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The Miami Dolphins are the Billy Ripken and Mike Maddux of Tecmo Super Bowl. No, they didn't have obscenities written on their bats, but they could just as well have, because everybody seems to forget about these guys. The reason for this, of course, is that they share the division with their much more talented older brothers, the Buffalo Bills. When it comes to evaluating the AFC East, you get a unanimous "Buffalo's #1 easily......no contest."

This is a fair assessment of three of the teams, including the New England Wheelchair Football team who was included in the game by mistake. But as far as the Phins are concerned, they deserve some respect.

During any season, the Dolphins nearly always make the playoffs. Sporting a balanced attack of offense, defense, and Isotoner glove commercials, the Dolphins are not too shabby. In fact, they would easily end up on my list of the ten best teams.

So what gives? Why does everyone forget about Miami? Quick, name me two Dolphins besides Dan Marino. Alright, so you got Reggie Roby right, but hey, who forgets about a black punter? But I bet you struggled, if only momentarily, to get the other one.

The Dolphins are a team made up of above-average role-players. Without "Laser Limb" Marino, they'd be nothing. But with him, the sum of the parts equal, well, an 11-man football team. But hey, that's more than any of the original Tecmo Bowl teams could boast. So give the Dolphins a chance at least. After meeting these forgotten stepchildren, then you can go ahead and call them all the lewd nicknames you want.


Dan Marino, the patron saint of quarterbacking in Tecmo. Sure, QB Eagles has the wheels and Warren Moon has the receivers, but the best quarterback in the game resides in Miami. The one thing that stands about Marino right away is his pass

trajectory. While guys like Steve DeBerg throw the ball about 20 yards off the ground and Steve Grogan about 54 astronomical units, Dan Marino whistles the ball with unbelievable force. He is a lot like the kid in Rookie of the Year except for the fact that he doesn't live in Chicago, have a dog-faced mom who marries a Major League pitcher, or build a really terrible boat. Okay, so he's nothing like that kid. But the point is, Marino throws really f'ing hard.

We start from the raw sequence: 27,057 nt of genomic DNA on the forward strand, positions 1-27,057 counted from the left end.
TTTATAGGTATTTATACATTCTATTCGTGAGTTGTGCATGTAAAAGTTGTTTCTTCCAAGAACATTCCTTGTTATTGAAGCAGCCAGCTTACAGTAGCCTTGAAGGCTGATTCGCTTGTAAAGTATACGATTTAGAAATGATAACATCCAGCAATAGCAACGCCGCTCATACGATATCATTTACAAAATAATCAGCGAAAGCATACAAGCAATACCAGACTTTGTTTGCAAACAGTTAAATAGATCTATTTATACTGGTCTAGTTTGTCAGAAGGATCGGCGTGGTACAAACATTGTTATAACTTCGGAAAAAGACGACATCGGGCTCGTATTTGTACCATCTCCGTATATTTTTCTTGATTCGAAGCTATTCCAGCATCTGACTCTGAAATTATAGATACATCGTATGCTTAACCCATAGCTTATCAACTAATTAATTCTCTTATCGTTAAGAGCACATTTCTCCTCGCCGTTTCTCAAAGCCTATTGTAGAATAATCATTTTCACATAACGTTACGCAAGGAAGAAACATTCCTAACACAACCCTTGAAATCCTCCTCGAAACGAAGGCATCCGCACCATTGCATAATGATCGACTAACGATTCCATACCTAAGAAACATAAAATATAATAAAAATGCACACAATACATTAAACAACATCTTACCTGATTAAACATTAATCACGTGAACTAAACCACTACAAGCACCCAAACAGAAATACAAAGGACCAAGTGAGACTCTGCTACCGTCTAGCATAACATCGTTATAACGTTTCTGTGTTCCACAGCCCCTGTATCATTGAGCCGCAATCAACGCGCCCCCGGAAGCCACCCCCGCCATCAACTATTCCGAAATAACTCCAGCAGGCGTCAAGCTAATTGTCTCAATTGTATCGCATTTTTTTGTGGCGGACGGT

The overwhelming accuracy, greatness, and power of Marino is nearly offset by his backup, Scott Mitchell. You might remember Scott as the man who was supposed to save the Detroit Lions in the late 90's or as the guy who sold you a Big Gulp late last week. But in Tecmo, he is the hapless backup to Dan Marino. Let's just say that when Marino goes down, bookies are paying gamblers to wager on the Dolphins. It's a phenomenon not seen since the Rich Kotite era.

In the end, though, even Mitchell's reservoir of suck can't bring Marino down.

Running Backs:

With Dan Marino's penchant for sonic boom passes, the backs on this team tend to get overlooked. Even if it weren't for Marino's passes, that snub might be justified. Halfback, Sammie Smith is about as fragile as Deion Sanders in a fight against Ken Shamrock. When the season starts, Sammie is speedy and is able to run all over the field. "Ahhhh, no one dimensional team for me!" you think. By the team week three rolls around, there are disabled veterans that are passing Sammie on the field. Which is appropriate, because he's due to get hurt two or three times during the season anyway.

His fullback, Tony Paige, is even worse. This guy is even less swift than when Smith gets his case of the slows. To get an idea of Paige's running style, think Craig Heyward, Brad Muster, or Christian Okoye. Now take away the hitting power of all three of those guys and you are left with a black Rick Fenney. Yikes.

On the bench is the actual star of this corps. Marc Logan has all the speed of Sammie Smith with none of the durability issues. He serves as a very quality kick returner and can be inserted for Smith when he gets hurt without any problems.